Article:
Gene Stratton-Porter was an environmentalist long before it was popular. She was a
founding member of the Izaak Walton League of America. The League was established
by 54 men in 1922. The League is still one of the oldest and most respected conservation
organizations in the country. It is concerned with the conservation of soil, woods, air,
waters and wildlife. Gene was in very good company. In 1923, League members included
Zane Grey, Herbert Hoover, Gov. Pinchot of Pennsylvania, and Gov. Price of Minnesota.
By 1928, the League had over 100,000 members.
This organization was named for Izaak Walton (1593-1683) an English writer and the
father of fly fishing. It was begun in Chicago by a group of fisherman who wanted to
make sure that future generations would have non-polluted waters in which to fish.
Charles and Gene were avid fisherman. It was one of their favorite recreational activities.
In the October 1923 issue of the League’s magazine “Outdoor America,” it contained five
pages of Gene’s writing between its covers. Her first article was on fishing. It was titled
“My Great Day.” She wrote about a fishing trip that she and Charles took to Indian River
which is near the Straits of Mackinac, Michigan. She is so descriptive in her writings of
the area that the reader feels like they are there with her “in the cool, clear air, perfumed
with dank odors and the resin of pine.”
In this same issue, Gene wrote an open letter to President Calvin Coolidge. The letter was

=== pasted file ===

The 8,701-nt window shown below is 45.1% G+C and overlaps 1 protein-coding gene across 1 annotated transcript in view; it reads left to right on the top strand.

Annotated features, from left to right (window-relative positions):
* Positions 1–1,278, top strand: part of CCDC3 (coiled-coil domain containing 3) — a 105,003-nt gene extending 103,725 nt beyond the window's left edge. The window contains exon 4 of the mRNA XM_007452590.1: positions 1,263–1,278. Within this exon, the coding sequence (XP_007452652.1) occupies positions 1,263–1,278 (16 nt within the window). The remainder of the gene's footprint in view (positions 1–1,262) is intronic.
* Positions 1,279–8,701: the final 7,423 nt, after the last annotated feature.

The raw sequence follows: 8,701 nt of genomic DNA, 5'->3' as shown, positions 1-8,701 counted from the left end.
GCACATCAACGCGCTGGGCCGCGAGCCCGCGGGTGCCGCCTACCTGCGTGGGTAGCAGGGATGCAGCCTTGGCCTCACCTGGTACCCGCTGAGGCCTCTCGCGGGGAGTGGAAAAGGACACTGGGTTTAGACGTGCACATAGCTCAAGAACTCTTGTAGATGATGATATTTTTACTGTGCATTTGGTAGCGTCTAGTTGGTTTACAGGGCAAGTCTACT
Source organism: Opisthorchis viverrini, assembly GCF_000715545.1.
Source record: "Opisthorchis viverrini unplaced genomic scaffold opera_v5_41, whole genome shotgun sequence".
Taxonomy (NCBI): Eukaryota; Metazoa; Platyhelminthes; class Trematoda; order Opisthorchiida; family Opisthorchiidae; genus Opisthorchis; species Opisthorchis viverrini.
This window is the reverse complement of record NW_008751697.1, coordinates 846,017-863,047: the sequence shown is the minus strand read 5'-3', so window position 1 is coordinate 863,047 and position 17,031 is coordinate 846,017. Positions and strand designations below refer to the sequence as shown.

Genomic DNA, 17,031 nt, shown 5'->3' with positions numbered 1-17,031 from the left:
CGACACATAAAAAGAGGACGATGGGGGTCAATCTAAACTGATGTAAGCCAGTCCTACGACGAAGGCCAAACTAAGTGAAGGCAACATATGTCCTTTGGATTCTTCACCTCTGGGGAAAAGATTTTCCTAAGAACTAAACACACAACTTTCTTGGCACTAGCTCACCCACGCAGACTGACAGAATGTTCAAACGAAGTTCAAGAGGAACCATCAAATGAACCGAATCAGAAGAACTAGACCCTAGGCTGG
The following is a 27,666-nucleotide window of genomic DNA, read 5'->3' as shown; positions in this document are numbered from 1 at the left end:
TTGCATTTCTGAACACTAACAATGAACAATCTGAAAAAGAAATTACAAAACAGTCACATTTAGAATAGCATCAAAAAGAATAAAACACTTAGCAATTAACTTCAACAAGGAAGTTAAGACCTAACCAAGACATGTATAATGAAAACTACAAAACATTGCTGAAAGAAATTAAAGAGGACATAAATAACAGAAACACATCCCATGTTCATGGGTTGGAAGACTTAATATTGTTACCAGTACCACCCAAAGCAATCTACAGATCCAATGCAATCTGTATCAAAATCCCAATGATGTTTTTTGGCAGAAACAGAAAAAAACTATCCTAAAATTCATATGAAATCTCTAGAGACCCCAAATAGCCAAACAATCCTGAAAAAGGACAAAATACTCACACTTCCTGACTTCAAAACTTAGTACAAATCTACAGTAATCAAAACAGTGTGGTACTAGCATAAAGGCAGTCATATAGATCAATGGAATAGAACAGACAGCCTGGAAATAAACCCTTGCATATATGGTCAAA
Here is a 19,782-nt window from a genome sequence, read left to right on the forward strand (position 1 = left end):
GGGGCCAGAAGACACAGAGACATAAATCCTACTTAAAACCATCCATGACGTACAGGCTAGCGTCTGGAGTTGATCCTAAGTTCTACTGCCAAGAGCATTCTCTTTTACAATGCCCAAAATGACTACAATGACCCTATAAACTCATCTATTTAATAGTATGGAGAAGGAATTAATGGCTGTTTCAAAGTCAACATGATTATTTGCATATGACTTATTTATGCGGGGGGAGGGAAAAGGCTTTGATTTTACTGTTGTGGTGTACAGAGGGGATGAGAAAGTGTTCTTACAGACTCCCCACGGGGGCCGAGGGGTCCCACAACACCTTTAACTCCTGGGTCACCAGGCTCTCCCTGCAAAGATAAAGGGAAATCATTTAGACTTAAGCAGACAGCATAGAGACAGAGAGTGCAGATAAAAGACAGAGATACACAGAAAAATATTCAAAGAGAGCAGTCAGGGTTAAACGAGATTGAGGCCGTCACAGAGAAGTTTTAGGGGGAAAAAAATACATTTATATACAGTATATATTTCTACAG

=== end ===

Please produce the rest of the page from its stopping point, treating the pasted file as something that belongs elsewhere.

written in opposition to the drainage of the upper Mississippi River bottoms. It was a plea
not to allow this to happen. She was sure that if the President examined the facts he
would not allow this to happen.
In September 1928, Adams County had a memorial celebration to honor Gene Stratton-
Porter who lived in the county from 1886 to 1913. A boulder, called “Elephant Rock,”
was moved from the St. Mary’s River to the courthouse square and a plaque was attached
as a tribute to Gene. She was so well thought of by the Izaak Walton League of America
that the president of the national organization, Dr. Henry B. Ward of Champaign Ill,
came to the memorial and spoke. His entire speech, along with his picture, ran in the
Decatur Daily Democrat in the 11 September 1928 issue.
Dr. Ward told of Gene’s work in promoting careful study of bird and plant life and
conservation of natural resources. He quotes Gene, “This world has never known a
country equal to ours in size, having greater natural beauty of conformation, diversity of
scenery and wealth of animal and plant life.” She was determined to save our natural
resources and to “save every brook and stream and lake.” He stated that “No one has
ever done more to promote widespread interest in nature study throughout our country.”
In 1961, Gene was elected posthumously to the Izaak Walton League Hall of Fame along
with Aldo Leopold and Grace O. Beach. Gene and Grace were the first women so
honored. To quote the Aug-Sep 1961 issue of “Outdoor America,” she received this
award because she “was an advocate of the outdoor life and wrote many articles and
several books, all inspired by her love of nature, wide open spaces and the wildlife that
man abandoned when he began his quest for progress.”
At the time of her death in 1924, Gene was on the national stage in regards to
environmental issues. If Gene’s voice had not been silenced at the age of 61, one wonders
what else she would have accomplished if she had been granted another twenty years.
Writer’s Note: Thank you to Dawn Merritt, Director of Communications, and Leila
Wiles, Librarian, of the Izaak Walton League of America for their help in my research.